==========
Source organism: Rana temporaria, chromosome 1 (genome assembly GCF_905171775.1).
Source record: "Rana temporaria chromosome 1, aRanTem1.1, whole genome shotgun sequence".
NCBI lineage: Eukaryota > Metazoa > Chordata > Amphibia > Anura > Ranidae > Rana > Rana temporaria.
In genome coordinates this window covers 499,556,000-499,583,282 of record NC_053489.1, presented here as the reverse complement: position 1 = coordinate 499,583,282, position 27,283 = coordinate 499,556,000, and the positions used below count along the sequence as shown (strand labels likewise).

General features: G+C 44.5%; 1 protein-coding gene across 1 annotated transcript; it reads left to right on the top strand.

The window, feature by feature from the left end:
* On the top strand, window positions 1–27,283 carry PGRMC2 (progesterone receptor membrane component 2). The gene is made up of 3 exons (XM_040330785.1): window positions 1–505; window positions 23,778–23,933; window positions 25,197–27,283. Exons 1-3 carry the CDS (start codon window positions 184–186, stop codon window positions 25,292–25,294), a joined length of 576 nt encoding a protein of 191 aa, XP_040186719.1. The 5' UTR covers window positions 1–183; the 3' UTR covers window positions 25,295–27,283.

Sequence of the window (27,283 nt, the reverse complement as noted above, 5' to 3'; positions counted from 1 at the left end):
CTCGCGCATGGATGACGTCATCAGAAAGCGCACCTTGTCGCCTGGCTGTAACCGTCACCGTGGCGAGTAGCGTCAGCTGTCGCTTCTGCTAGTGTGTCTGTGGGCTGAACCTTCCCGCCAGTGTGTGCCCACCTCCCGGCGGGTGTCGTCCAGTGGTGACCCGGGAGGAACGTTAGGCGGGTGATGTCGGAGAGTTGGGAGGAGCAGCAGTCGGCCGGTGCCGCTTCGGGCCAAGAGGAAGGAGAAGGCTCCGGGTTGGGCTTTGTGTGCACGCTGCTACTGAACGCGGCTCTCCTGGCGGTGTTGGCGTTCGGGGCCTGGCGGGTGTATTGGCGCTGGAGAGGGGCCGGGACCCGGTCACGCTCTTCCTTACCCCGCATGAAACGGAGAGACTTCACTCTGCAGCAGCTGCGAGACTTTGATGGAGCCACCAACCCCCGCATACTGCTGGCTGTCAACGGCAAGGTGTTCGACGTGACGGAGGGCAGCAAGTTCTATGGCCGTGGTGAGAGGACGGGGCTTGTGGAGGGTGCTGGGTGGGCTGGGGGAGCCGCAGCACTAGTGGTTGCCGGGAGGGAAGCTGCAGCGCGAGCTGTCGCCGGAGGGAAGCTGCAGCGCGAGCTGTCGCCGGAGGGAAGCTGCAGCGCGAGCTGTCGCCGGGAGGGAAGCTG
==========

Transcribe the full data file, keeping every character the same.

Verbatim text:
Source organism: Rana temporaria, chromosome 1 (genome assembly GCF_905171775.1).
Source record: "Rana temporaria chromosome 1, aRanTem1.1, whole genome shotgun sequence".
NCBI lineage: Eukaryota > Metazoa > Chordata > Amphibia > Anura > Ranidae > Rana > Rana temporaria.
In genome coordinates this window covers 499,556,000-499,583,282 of record NC_053489.1, presented here as the reverse complement: position 1 = coordinate 499,583,282, position 27,283 = coordinate 499,556,000, and the positions used below count along the sequence as shown (strand labels likewise).

General features: G+C 44.5%; 1 protein-coding gene across 1 annotated transcript; it reads left to right on the top strand.

The window, feature by feature from the left end:
* On the top strand, window positions 1–27,283 carry PGRMC2 (progesterone receptor membrane component 2). The gene is made up of 3 exons (XM_040330785.1): window positions 1–505; window positions 23,778–23,933; window positions 25,197–27,283. Exons 1-3 carry the CDS (start codon window positions 184–186, stop codon window positions 25,292–25,294), a joined length of 576 nt encoding a protein of 191 aa, XP_040186719.1. The 5' UTR covers window positions 1–183; the 3' UTR covers window positions 25,295–27,283.

Sequence of the window (27,283 nt, the reverse complement as noted above, 5' to 3'; positions counted from 1 at the left end):
CTCGCGCATGGATGACGTCATCAGAAAGCGCACCTTGTCGCCTGGCTGTAACCGTCACCGTGGCGAGTAGCGTCAGCTGTCGCTTCTGCTAGTGTGTCTGTGGGCTGAACCTTCCCGCCAGTGTGTGCCCACCTCCCGGCGGGTGTCGTCCAGTGGTGACCCGGGAGGAACGTTAGGCGGGTGATGTCGGAGAGTTGGGAGGAGCAGCAGTCGGCCGGTGCCGCTTCGGGCCAAGAGGAAGGAGAAGGCTCCGGGTTGGGCTTTGTGTGCACGCTGCTACTGAACGCGGCTCTCCTGGCGGTGTTGGCGTTCGGGGCCTGGCGGGTGTATTGGCGCTGGAGAGGGGCCGGGACCCGGTCACGCTCTTCCTTACCCCGCATGAAACGGAGAGACTTCACTCTGCAGCAGCTGCGAGACTTTGATGGAGCCACCAACCCCCGCATACTGCTGGCTGTCAACGGCAAGGTGTTCGACGTGACGGAGGGCAGCAAGTTCTATGGCCGTGGTGAGAGGACGGGGCTTGTGGAGGGTGCTGGGTGGGCTGGGGGAGCCGCAGCACTAGTGGTTGCCGGGAGGGAAGCTGCAGCGCGAGCTGTCGCCGGAGGGAAGCTGCAGCGCGAGCTGTCGCCGGAGGGAAGCTGCAGCGCGAGCTGTCGCCGGGAGGGAAGCTG